The Construction Industry: Looking Ahead at 2019

December 2018


by Todd A. Feuerman, CPA, CCA, MBA, Ellin & Tucker

“Slow and steady wins the race” would be a fitting mantra for the construction industry moving into 2019. While the uptick of the economy and projected growth in construction contract revenues is promising, business owners and executive teams still face a number of challenges, like tight labor markets, concerned financial lending market and political climate changes, which may impact material pricing on job sites for items imported for construction.

The 30,000-Foot View

The momentum is in the numbers: according to a recent survey completed by Engineering News-Record’s Top 400 Contractors, the Top 400 contractors, as a group, generated $375 billion in contract revenue in 2017 vs. $366 billion in contract revenue in 2016. This is a calculated increase of 2.1 percent year to year. Recent reports issued by Dodge Data & Analytics also suggest that U.S. construction starts will increase by 3 percent with additional room for expansion.

There is, however, still a lot to be said for the state of construction backlogs. Though recent trends have indicated that the timing of work released into production per se is somewhat unpredictable and subject to delayed starts, the logs themselves are generally quite substantial in size and scope. For instance, the Hudson Yards project in New York City, which is slated to be the largest construction project area in U.S. history, is often delayed by regulatory agencies releasing work and funding needs.

The construction market has benefited in certain geographical regions during 2017 and 2018 from very large construction projects. The completed projects include new campus facilities for high-tech giants such as Google and Apple, as well as continued warehousing and distribution centers for Amazon, which recently selected both New York and Northern Virginia as the company’s two new Mid-Atlantic headquarters. As more of the giants continue to grow and expand in the market, the need for mega construction projects and related infrastructure projects should follow. Another key element that has provided a boom to the construction industry relates to hurricane rebuilding in the southeastern region of the United States, as well as other natural disaster rebuilding from the wild fires in the western region of the United States.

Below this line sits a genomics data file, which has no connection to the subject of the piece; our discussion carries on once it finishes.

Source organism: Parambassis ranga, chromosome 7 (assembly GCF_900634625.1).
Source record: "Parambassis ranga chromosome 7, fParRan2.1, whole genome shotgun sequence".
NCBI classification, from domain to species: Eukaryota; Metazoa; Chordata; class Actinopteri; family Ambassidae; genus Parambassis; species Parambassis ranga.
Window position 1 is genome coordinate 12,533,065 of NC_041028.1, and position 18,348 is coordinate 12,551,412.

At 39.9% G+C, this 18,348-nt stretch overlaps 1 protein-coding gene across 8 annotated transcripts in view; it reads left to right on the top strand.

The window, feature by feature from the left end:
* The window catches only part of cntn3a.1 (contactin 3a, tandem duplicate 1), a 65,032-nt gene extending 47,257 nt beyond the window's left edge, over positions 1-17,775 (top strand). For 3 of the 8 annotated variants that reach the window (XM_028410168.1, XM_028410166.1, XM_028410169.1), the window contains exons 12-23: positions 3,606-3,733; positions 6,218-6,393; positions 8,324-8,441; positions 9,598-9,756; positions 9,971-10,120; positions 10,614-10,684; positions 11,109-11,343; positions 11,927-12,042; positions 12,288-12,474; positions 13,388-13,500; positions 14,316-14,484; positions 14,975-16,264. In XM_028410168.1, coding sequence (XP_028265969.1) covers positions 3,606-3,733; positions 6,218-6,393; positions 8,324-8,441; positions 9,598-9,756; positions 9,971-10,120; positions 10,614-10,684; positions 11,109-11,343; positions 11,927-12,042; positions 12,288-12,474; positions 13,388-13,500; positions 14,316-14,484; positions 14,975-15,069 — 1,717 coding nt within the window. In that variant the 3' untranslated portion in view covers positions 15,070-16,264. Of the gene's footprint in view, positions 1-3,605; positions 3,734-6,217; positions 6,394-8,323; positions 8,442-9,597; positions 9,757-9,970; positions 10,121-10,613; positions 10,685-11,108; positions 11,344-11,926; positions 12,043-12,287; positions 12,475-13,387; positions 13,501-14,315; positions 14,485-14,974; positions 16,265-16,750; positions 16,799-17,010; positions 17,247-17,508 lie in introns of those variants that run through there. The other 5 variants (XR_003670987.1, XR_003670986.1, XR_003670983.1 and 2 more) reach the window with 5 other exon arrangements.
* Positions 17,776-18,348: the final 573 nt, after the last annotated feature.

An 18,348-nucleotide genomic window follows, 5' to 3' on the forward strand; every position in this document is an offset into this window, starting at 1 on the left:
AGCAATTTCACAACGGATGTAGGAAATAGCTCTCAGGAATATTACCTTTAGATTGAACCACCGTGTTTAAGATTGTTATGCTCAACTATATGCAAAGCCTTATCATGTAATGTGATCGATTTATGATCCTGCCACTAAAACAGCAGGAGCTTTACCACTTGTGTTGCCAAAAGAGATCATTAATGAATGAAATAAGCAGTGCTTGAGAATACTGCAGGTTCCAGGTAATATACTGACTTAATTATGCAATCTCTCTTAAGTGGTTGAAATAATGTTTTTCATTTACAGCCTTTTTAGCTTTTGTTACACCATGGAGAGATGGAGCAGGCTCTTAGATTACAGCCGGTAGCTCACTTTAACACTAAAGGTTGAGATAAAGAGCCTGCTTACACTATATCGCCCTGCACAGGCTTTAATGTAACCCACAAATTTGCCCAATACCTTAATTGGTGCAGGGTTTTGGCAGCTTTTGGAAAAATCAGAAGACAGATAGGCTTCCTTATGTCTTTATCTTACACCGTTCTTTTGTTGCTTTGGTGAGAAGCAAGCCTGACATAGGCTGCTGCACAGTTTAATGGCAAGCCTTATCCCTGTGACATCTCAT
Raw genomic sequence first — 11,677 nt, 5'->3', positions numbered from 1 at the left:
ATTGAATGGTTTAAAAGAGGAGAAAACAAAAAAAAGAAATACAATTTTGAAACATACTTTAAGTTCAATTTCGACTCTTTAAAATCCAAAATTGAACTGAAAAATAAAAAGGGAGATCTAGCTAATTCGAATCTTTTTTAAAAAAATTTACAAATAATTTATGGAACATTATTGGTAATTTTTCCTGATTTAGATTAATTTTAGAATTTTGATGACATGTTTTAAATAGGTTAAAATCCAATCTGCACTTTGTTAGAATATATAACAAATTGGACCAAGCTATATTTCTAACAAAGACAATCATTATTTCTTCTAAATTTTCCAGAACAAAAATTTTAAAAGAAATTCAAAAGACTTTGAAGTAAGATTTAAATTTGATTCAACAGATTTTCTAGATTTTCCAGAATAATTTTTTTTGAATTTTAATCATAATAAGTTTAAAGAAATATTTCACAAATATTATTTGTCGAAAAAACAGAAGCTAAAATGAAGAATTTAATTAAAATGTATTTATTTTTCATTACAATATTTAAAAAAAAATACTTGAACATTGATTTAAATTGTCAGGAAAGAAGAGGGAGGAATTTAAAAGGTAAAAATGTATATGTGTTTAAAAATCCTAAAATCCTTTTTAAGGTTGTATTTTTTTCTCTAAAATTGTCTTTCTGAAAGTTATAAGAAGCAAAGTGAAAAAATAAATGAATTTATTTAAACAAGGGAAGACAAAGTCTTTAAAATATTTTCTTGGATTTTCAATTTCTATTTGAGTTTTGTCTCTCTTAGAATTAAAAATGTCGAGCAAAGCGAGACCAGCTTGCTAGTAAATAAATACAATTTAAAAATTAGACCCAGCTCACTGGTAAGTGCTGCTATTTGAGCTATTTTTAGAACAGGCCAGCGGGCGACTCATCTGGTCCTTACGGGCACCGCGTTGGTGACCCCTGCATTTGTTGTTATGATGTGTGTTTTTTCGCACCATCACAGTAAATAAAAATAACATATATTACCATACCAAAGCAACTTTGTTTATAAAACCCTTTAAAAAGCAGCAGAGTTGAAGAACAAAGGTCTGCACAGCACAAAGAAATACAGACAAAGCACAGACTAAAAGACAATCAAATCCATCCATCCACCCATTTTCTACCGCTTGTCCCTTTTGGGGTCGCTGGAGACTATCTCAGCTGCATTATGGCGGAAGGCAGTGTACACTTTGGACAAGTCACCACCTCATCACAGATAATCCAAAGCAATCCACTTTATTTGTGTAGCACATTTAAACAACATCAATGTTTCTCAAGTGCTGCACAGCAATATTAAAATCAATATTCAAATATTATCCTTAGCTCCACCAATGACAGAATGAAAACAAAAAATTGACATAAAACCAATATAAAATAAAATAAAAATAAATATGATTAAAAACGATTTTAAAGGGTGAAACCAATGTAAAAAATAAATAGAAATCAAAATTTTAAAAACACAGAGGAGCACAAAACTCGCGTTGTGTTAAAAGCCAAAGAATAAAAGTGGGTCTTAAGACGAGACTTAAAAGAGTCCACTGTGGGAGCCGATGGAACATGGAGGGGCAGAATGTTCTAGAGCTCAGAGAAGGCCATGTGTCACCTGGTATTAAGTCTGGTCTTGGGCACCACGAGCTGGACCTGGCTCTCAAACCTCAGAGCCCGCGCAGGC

Additionally, certain sectors of the construction and development arena have been and will continue to be impacted going into 2019 more favorably than others. For example, solar and power construction should continue to improve and provide steady growth. While amusement and recreation construction spending have proven to be very “lumpy” and unpredictable. State highway funding may see some improvement even with uncertainty regarding federal funding for large projects. Airports and train infrastructure continues to show signs of significant improvement. Each of these sectors have been impacted by project funding and political scrutiny applied to the larger projects; however, once jobs are released there is generally a significant windfall of work that enters the market place.

Let us take a closer look at some the key areas the construction industry should pay close attention to in 2019:

Construction Concerns and Renewed Strategy

While there are very favorable signs of continued growth in the construction industry, there are still fears in the marketplace that have caused some to proceed with caution warnings. Risk factors that have caused some level of trepidation in the construction market include the following items:

  • Political and regulatory uncertainty.
  • National economic uncertainty.
  • Local and regional area economic uncertainty.
  • Rising material costs.
  • Rising interest rates.
  • Immigration employment protocol.
  • Overall shortage of construction workers.